Pediatricians, psychiatrists, psychologists, mental health therapists and other behavioral health providers rely on the Diagnostic and Statistical Manual of Mental Disorders (DSM-5) to make accurate diagnoses of mental health disorders such as ADHD, learning disabilities, autism spectrum disorder (ASD), anxiety, and depression. While the DSM-5 lists the symptoms that must be present for a diagnosis to occur, it does not help professionals know how to conduct thorough assessments to reach the correct diagnostic conclusions. This gap is particularly important for pediatricians. Due to a shortage of mental health providers in the U.S., they are on the front lines of providing mental health services to millions of children and families. In fact, according to a recent survey, more than half of all children diagnosed with ADHD in the U.S. are diagnosed by their pediatricians, who are often the primary source of treatment, too.
Given new insights from research and clinical practice, the American Academy of Pediatricians (AAP) recently published updated guidelines for diagnosing ADHD and ASD in children.
The AAP published new guidelines in October 2019 for diagnosing and treating children and adolescents with ADHD. This new framework makes five important recommendations:
- Look for co-occurring conditions, such as anxiety, depression, sleep apnea or autism. This suggestion reflects the frequency of co-existing conditions along with ADHD and minimizes the likelihood of misdiagnosis.
- Team up with schools by helping families work with their child’s teachers. This suggestion emphasizes the importance of seeking teacher input on a child’s behavior when assessing someone for ADHD, given that behaviors at home and school may look different.
- Provide ongoing care as the child ages. In most cases, the symptoms of ADHD do not go away as a child transitions to adulthood. Medications may need to be fine-tuned as the young person ages and enters different educational or occupational environments.
- With preschoolers, try behavior therapy first. Parents often benefit from some training to know how to focus on behaviors, rather than understandable frustration with what can be viewed a “poor choices” by the child who struggles with self-regulation. If this early intervention doesn’t work, then consider medication(s).
- Help families avoid treatments that are not evidence-based. While practices such as diet, biofeedback, mindfulness and the use of CBD oil may be popular with many families, they lack scientific proof that they work.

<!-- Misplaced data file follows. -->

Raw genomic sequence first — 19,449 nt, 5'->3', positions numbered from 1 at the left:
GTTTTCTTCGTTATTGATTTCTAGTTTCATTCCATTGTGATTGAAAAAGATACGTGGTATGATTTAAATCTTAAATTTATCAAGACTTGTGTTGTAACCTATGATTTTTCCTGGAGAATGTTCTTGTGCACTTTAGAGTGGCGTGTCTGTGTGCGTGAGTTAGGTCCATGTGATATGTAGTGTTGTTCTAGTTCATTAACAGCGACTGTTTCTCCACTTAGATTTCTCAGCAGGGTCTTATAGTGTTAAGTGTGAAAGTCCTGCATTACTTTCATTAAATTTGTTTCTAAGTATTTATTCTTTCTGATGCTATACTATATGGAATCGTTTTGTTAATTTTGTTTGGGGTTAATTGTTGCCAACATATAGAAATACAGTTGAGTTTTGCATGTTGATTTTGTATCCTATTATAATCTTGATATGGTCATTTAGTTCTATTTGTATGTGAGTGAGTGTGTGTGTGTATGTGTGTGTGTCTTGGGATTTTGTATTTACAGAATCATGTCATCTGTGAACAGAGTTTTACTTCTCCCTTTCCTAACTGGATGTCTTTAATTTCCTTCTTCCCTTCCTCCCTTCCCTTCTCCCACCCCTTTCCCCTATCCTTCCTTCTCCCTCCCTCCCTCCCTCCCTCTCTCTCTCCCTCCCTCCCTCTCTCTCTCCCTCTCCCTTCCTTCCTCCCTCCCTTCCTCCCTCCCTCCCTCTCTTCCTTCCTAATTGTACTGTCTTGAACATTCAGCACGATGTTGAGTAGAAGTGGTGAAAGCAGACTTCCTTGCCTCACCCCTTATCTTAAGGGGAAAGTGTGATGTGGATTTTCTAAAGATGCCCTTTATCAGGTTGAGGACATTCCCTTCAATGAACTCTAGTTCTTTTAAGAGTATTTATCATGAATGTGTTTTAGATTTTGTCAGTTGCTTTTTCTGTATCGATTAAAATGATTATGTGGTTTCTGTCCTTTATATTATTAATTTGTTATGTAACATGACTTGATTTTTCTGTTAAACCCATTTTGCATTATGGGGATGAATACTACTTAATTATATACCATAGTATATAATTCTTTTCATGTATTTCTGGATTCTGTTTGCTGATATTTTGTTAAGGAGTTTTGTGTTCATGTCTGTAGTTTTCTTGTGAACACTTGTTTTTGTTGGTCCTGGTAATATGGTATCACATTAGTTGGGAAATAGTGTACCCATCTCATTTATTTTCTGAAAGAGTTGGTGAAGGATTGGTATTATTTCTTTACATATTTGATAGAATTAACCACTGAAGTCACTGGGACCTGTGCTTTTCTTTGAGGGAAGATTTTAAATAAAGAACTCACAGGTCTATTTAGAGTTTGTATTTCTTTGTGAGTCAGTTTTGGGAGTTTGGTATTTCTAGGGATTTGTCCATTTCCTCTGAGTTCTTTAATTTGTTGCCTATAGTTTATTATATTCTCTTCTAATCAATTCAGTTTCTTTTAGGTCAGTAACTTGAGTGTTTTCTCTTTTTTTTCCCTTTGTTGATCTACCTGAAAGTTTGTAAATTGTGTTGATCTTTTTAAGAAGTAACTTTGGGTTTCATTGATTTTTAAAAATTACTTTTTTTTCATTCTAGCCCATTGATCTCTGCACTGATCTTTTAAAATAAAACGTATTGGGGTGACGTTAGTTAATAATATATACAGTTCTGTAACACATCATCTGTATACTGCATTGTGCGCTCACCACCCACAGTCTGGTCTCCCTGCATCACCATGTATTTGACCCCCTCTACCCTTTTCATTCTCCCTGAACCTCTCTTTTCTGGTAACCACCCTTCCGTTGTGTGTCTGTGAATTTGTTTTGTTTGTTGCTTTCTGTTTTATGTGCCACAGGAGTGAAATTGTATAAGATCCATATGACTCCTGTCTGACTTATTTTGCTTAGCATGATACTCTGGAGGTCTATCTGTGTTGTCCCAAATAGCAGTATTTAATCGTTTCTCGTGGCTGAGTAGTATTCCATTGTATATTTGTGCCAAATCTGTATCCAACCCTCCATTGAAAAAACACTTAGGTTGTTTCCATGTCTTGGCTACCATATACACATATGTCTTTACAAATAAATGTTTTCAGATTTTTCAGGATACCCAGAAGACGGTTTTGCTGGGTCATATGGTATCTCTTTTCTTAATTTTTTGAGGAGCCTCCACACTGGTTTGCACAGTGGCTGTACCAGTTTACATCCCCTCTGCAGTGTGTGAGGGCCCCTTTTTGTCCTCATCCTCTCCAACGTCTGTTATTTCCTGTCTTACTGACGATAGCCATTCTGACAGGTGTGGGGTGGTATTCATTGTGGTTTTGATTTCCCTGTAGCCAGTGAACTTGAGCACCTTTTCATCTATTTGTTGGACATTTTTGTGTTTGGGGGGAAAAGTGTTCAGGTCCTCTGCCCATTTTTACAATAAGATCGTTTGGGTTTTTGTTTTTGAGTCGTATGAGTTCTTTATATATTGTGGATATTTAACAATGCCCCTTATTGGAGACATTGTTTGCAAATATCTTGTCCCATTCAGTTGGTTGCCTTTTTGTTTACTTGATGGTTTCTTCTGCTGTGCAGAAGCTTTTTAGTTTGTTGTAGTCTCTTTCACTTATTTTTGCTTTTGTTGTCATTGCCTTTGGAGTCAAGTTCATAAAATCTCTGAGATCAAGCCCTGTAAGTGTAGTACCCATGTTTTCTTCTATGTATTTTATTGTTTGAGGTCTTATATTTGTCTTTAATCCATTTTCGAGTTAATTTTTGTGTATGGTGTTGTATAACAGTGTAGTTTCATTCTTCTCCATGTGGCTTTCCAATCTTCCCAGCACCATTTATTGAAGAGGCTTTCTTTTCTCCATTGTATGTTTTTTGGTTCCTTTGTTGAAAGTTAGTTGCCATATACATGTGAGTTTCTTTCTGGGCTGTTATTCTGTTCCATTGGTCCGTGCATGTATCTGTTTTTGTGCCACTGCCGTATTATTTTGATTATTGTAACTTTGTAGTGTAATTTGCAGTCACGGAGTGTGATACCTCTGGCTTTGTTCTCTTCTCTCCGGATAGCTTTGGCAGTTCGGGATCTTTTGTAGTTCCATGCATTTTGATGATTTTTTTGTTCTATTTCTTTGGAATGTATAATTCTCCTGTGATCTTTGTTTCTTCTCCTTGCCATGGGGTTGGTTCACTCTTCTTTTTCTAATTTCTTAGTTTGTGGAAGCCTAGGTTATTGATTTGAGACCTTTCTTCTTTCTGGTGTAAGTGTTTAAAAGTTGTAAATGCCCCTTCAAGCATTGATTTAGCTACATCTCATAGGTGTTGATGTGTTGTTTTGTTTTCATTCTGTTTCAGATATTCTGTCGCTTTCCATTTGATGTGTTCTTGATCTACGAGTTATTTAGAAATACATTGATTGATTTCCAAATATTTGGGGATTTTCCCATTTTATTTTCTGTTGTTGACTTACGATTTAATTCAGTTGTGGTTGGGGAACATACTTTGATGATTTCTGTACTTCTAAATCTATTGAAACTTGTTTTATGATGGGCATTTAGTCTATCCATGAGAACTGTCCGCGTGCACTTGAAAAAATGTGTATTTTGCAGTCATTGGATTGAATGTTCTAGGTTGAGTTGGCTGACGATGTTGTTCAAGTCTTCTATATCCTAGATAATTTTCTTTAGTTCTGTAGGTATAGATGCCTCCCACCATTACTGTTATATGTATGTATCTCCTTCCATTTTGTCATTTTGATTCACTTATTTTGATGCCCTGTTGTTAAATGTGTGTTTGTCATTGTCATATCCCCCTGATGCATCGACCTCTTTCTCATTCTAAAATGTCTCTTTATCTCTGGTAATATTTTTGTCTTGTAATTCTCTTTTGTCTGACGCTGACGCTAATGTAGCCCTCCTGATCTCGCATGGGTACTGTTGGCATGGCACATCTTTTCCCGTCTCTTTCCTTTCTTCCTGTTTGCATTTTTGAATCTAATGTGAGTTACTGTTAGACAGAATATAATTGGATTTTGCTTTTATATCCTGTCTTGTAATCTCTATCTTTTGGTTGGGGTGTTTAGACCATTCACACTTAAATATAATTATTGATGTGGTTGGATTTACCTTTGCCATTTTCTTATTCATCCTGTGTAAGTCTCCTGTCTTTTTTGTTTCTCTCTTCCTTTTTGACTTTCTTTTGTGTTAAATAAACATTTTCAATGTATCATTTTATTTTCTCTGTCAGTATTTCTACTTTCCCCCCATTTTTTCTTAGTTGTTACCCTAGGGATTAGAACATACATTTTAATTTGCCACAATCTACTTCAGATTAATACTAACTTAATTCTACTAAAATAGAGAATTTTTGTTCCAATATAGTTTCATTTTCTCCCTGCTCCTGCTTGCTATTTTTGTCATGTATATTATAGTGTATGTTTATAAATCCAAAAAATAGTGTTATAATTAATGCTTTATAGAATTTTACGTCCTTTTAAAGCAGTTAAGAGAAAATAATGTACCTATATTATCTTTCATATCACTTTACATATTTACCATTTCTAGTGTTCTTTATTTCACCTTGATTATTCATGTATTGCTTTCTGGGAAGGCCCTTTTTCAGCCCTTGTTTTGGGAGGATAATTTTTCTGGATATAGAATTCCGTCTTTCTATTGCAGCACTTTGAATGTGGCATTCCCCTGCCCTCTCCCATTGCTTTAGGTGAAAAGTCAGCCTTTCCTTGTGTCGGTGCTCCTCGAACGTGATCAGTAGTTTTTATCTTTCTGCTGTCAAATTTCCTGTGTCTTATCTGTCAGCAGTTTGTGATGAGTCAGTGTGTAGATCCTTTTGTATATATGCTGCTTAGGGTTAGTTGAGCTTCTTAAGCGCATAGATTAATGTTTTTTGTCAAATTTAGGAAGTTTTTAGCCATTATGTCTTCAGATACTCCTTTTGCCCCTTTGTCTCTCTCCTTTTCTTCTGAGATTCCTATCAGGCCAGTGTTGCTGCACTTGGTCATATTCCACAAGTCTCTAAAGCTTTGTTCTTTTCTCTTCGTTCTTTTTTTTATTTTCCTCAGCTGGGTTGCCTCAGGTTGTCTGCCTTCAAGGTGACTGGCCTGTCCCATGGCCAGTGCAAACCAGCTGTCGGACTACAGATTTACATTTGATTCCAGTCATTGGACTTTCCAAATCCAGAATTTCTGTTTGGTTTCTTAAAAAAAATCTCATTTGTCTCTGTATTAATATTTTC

More recently, the AAP published new clinical recommendations for diagnosing and treating individuals with autism spectrum disorder (ASD). This report was released in January 2020 and emphasizes the important of early detection, since autism can now be diagnosed in children as young as 18 months of age. Similar to ADHD, ASD often co-exists with other disorders. Common examples include intellectual disability, anxiety disorders, ADHD, sleep disorders, and feeding and sleep issues. This document offers four broad recommendations to evaluators:
- Conduct developmental and behavioral surveillance during all well visits, developmental screenings at the 9-, 18-, and 30 month visits, and ASD screenings at 18 and 24 months.
- Encourage families to seek out evidence-based services that address social, academic and behavioral needs at home and school along with appropriate mental health, respite and leisure services.
- Work with families of adolescents on the spectrum to develop a transition plan to adult care and services.
- Inform families of the scientific evidence for various forms of treatment and encourage families to seek out support organizations and participate in clinical research programs.
It is our privilege and practice, here at CRG, to engage in these clinical practices when providing diagnostic and treatment services. We strive to conduct thorough evaluations to help families and individuals fully understand the range of strengths and weaknesses they are experiencing. This assessment work helps us form an individualized plan that guides families as they pursue evidence-based treatment services. We greatly value our close collaborations with pediatricians, educators, family members and others as we gather information and make recommendations to help our clients thrive.